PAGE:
I started at Jeli as a software engineer on the backend team about a year ago. Coming from a team that didn’t place a lot of emphasis on learning from incidents, I was really excited to do a “real” incident review at Jeli, and earlier this year I finally got my chance. I learned a lot from the experience. I’d like to share some of the things that I found particularly interesting or surprising.
1. Trust Matters
The first person I interviewed was one of the primary responders during the incident. He was also an engineer on the backend team, and we’d also worked together before coming to Jeli. Having that existing relationship made it easier to talk about the events of the incident and be candid about actions that might have been perceived as mistakes. Interviewing someone you’ve worked closely with also makes it easier to trust that they will represent the events of the incident fairly to the rest of your org. Building that kind of trust with people you don’t work closely with seems challenging, and I can imagine that being a major hurdle for people starting incident analysis programs at larger companies.
2. Incident Interviews Are A Lot Like Technical Interviews
I was expecting my first interviews to be awkward and stressful because I was totally new to the process of incident interviews. But, even though I was definitely a little awkward and a little stressed, it didn’t really feel like a totally new experience. I found myself, pretty consistently, using skills I’d started building in the last year during a series of technical interviews for some of our recent hires on the backend team:
Actively listening to people talk about subjects I may not be an expert in and taking detailed notes
Understanding how much someone did or didn’t understand about a particular subject
Getting people who aren’t talkative to talk more, and keeping interviews with talkative people on track
Building rapport with interviewees during the interview
I never had to start from zero with someone I’d never met (like you do in a job interview) and the power dynamic with the people I interviewed was pretty different, but I can imagine with bigger organizations and higher severity incidents these two types of interviews may actually start to be quite similar. This makes for a kind of funny pitch for doing more incident reviews: you’re not hiring all the time, but you can use incident interviews to practice your interview skills all year.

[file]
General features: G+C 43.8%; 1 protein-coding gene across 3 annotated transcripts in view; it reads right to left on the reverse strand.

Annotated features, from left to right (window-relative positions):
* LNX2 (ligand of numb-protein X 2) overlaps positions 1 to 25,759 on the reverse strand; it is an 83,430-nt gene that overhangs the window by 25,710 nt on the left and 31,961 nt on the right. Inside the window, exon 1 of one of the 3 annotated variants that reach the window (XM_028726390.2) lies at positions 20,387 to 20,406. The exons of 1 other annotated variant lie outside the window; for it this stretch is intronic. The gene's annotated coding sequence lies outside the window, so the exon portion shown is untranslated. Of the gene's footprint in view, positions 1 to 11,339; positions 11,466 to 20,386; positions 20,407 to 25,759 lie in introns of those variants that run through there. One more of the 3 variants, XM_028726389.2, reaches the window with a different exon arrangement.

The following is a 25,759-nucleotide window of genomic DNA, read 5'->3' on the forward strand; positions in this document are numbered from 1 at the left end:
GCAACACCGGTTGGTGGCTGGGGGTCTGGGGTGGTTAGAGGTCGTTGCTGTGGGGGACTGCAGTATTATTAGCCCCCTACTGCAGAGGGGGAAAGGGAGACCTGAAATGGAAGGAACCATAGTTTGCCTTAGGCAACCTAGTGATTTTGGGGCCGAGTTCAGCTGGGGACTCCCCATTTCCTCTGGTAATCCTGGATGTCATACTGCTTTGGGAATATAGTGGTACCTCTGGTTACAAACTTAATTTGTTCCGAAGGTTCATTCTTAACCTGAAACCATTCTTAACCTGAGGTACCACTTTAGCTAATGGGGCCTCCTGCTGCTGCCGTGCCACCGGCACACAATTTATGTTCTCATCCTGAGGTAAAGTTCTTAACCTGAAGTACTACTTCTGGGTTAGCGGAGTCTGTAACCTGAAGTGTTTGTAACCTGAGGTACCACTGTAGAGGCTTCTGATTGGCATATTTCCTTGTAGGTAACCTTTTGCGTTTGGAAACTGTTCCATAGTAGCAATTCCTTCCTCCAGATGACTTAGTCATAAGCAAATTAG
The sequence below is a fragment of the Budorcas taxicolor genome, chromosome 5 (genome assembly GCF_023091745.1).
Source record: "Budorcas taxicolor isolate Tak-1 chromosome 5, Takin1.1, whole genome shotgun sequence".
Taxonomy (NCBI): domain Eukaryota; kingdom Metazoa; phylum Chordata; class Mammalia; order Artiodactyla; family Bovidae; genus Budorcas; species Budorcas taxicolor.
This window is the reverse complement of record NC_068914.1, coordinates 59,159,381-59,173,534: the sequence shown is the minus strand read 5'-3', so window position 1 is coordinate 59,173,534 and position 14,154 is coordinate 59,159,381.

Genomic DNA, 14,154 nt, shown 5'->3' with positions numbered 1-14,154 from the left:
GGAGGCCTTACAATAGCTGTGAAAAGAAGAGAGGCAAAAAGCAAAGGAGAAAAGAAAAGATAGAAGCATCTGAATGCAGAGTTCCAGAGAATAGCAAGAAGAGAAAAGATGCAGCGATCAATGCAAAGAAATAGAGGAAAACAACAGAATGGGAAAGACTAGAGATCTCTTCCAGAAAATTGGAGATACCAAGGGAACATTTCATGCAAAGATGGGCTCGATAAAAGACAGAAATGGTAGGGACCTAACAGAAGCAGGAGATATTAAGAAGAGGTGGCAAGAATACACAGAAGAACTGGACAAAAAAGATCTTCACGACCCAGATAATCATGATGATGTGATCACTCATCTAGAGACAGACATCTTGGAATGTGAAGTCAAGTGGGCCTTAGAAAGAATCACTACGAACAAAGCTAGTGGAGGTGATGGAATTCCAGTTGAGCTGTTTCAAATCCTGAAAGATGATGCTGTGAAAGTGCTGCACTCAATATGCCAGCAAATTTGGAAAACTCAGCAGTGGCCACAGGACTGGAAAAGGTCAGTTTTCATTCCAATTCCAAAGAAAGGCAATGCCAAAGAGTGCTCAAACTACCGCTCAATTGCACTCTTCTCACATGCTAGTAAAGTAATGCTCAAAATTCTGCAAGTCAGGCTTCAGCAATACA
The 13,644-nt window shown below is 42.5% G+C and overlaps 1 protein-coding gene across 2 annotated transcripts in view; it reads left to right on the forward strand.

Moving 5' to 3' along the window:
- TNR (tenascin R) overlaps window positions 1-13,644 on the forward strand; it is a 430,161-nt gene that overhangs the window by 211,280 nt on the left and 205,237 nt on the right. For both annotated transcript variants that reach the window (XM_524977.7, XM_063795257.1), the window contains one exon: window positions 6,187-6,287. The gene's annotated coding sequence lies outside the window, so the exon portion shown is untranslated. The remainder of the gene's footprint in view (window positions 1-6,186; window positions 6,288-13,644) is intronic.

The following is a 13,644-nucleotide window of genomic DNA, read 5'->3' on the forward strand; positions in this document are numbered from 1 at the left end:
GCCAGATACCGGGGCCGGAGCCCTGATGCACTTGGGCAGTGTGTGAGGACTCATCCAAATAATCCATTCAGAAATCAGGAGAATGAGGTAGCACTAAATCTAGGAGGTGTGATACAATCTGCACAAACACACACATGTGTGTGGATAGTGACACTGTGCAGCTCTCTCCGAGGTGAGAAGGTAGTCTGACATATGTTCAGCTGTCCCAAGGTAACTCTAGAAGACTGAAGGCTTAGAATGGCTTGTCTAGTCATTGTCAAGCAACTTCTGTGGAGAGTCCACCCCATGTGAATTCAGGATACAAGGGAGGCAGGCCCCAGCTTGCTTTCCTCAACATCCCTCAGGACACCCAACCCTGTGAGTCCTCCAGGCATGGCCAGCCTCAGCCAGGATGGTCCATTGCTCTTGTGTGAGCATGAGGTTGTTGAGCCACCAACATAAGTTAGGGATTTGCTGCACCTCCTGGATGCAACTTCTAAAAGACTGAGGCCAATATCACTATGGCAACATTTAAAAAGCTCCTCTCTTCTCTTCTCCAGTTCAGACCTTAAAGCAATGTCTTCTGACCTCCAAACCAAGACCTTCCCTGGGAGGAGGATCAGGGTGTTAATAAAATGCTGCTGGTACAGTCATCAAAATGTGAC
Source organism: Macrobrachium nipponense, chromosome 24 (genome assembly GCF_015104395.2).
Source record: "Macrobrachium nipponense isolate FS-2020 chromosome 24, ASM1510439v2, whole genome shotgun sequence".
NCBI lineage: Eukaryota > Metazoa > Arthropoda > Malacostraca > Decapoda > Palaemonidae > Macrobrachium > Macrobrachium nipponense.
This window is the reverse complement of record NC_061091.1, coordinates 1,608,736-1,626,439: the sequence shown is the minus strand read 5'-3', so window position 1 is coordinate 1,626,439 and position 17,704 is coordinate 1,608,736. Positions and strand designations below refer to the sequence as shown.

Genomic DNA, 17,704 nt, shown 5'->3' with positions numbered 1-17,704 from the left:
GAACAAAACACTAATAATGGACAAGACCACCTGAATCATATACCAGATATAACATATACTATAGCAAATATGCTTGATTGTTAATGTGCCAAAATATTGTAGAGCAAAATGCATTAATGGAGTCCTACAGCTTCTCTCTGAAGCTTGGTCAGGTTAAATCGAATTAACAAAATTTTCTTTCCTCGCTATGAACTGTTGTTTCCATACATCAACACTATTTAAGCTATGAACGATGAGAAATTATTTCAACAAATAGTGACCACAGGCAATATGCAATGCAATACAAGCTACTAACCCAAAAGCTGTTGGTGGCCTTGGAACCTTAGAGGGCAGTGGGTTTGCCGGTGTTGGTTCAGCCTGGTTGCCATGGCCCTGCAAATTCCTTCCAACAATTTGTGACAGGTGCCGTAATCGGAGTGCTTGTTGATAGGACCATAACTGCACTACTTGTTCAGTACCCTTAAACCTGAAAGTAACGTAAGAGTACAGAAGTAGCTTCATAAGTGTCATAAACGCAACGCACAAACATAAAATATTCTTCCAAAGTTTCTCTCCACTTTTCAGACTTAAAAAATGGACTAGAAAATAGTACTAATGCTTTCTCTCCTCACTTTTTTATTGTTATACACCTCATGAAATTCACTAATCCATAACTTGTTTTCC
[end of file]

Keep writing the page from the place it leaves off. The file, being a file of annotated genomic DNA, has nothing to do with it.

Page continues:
3. If It’s Your First Incident Review, Bring a Copilot
One thing we’ve started doing informally at Jeli is pairing engineers who are new to incident analysis with people from our solutions engineering or research teams who have a lot of incident expertise and use the product frequently. My copilot was particularly helpful during interviews; she asked questions during the interview that hadn't occurred to me to ask, and gave me a lot of useful feedback in debriefs after individual interviews. Having a copilot also made for good psychological safety; it gave me someone to ask the “dumb questions”, and knowing that if I missed an important question in an interview, she would ask. It made the entire process way less stressful.
4. Incident Reviews Take Time
I assumed that doing this review would be a little side project, without much impact on my regular work. However, between researching the incident, interviewing and writing up notes, and creating the actual documentation for the review, to do a good job it took time and focus, and understanding from my manager that this was a priority.
A piece of advice from my incident review copilot at the start of the process was that a major skill in interviewing was knowing how to get value out of a short interview. After this experience I think that’s true for the other parts of the review as well. If you’re in an org with less buy-in for reviewing incidents, or more incidents to review, can you deliver value from the process without interviewing every single participant? Maybe without spending an afternoon hand-drawing diagrams about the control flow of the buggy code that caused the incident? I have a new appreciation for how difficult it is to cut down on time. If nothing else, I know for future incident reviews that it’s important to block out focus time for studying the incident, and that starting your calibration document the morning of the review is probably not a good idea.